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Sleep and Human Performance

Sleep and Human Performance

Astronaut Tom Marshburn, Expedition 34, is wearing a sensor on his forehead to examine the hypothesis that long-term spaceflights significantly affect the synchronization of astronauts' sleep cycles due to changes caused by a non-24 hour light-dark cycle.
Courtesy of NASA.

Sleep deprivation causes many changes to the brain and body, and death results when sleep deprivation goes on too long. Even mammals that live in aquatic environments (the cetaceans) sleep. Research has shown that some of these marine mammals—such as dolphins and orca—can swim while one of their two cerebral hemispheres sleeps.

Humans and other terrestrial mammals do not have this adaptation. When they fall asleep, both cerebral hemispheres do so, which is fine if you’re already in bed, problematic if you’re in class, and very dangerous if you’re driving.

Join David F. Dinges, PhD, as he describes studies being conducted to understand and limit effects of inadquate sleep and how these problems affect both astronauts on space missions and patients on Earth.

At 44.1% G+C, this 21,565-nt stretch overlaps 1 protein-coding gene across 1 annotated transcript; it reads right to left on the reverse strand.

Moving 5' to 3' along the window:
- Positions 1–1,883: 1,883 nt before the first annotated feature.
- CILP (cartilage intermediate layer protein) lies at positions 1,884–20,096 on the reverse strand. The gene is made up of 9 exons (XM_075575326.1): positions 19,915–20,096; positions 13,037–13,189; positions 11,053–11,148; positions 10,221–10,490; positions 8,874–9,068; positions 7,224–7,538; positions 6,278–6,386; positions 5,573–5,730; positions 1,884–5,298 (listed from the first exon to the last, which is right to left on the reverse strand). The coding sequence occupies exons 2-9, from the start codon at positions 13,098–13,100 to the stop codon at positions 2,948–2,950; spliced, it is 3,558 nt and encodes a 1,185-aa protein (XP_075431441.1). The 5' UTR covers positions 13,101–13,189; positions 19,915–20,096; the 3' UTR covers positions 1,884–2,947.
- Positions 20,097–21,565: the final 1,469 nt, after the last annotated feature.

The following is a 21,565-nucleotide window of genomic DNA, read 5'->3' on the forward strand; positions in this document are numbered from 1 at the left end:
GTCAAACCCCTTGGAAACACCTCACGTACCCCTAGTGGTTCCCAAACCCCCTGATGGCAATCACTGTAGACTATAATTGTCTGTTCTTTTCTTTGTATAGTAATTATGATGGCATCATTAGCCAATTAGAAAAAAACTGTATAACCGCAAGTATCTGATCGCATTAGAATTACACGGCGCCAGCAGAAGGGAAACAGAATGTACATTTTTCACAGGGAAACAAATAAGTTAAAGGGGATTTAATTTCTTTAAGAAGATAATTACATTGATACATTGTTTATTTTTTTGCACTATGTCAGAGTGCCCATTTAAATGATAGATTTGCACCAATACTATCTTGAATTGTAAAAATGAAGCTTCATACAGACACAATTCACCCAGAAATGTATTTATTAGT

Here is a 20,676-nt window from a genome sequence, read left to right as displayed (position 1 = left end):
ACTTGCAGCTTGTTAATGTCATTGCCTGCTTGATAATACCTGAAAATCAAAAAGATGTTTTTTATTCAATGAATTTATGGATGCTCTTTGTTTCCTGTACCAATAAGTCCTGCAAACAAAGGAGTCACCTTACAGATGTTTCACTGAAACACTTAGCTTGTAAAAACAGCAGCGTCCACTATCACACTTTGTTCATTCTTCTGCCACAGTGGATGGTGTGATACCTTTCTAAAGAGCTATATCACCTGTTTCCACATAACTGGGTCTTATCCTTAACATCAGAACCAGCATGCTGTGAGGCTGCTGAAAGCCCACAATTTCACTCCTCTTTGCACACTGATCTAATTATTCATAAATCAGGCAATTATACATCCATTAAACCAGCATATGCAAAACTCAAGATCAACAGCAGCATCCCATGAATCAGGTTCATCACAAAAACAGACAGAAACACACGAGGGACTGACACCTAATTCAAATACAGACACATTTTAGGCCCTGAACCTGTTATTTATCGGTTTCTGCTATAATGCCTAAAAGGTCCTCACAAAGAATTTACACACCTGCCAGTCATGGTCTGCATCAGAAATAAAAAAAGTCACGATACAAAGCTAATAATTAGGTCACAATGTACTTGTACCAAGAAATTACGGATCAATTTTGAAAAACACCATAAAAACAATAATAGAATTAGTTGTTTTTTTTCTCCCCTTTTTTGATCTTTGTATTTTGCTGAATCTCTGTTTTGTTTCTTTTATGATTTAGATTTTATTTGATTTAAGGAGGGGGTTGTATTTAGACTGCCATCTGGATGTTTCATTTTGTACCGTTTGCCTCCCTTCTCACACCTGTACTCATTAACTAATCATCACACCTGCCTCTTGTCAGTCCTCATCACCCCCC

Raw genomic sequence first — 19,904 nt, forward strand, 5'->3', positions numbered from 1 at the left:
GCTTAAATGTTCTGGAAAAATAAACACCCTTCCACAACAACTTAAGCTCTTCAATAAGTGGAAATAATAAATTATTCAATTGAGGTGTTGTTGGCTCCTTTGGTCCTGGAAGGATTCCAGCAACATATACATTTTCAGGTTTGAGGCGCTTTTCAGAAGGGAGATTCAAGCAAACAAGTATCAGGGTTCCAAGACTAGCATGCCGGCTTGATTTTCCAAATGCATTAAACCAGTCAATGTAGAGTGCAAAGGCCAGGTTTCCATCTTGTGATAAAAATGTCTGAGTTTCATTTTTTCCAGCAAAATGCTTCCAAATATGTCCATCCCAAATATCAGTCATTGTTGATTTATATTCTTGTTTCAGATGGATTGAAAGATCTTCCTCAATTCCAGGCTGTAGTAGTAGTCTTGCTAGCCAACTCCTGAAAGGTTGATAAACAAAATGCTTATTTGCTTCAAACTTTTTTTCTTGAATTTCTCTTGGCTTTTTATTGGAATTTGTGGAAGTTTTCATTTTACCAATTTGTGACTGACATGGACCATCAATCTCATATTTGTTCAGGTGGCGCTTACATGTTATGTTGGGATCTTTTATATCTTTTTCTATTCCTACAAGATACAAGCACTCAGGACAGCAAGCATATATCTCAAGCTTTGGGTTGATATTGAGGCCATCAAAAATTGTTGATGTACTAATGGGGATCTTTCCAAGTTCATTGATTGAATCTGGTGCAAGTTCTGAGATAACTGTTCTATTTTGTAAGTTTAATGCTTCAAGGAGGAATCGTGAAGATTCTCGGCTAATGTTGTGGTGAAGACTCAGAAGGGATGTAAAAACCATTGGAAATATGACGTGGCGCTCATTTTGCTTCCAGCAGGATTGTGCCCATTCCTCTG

Companion slide set to the video, "Sleep and Human Performance."

Author(s): David F. Dinges, PhD
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Sleep and Human Performance

Human Genetic Molecular "Clock"

Complex Animals Sleep and Need Sleep to Survive

Volunteer Live Laboratory Sleep Studies

Sleep Performance Laboratory

There are Differences Among People in the Duration of Sleep Needed

Sleep Latency = Sleep Propensity = Sleepiness

Brain Imaging Studies

"Sleep debt" results from sleeping less than needed to be fully alert and at your best performance.

Risk of Drowsy Driving Crashes in Adolescents/Young Adults

Funded by the following grant(s)

National Space Biomedical Research Institute

National Space Biomedical Research Institute

This work was supported by National Space Biomedical Research Institute through NASA cooperative agreement NCC 9-58.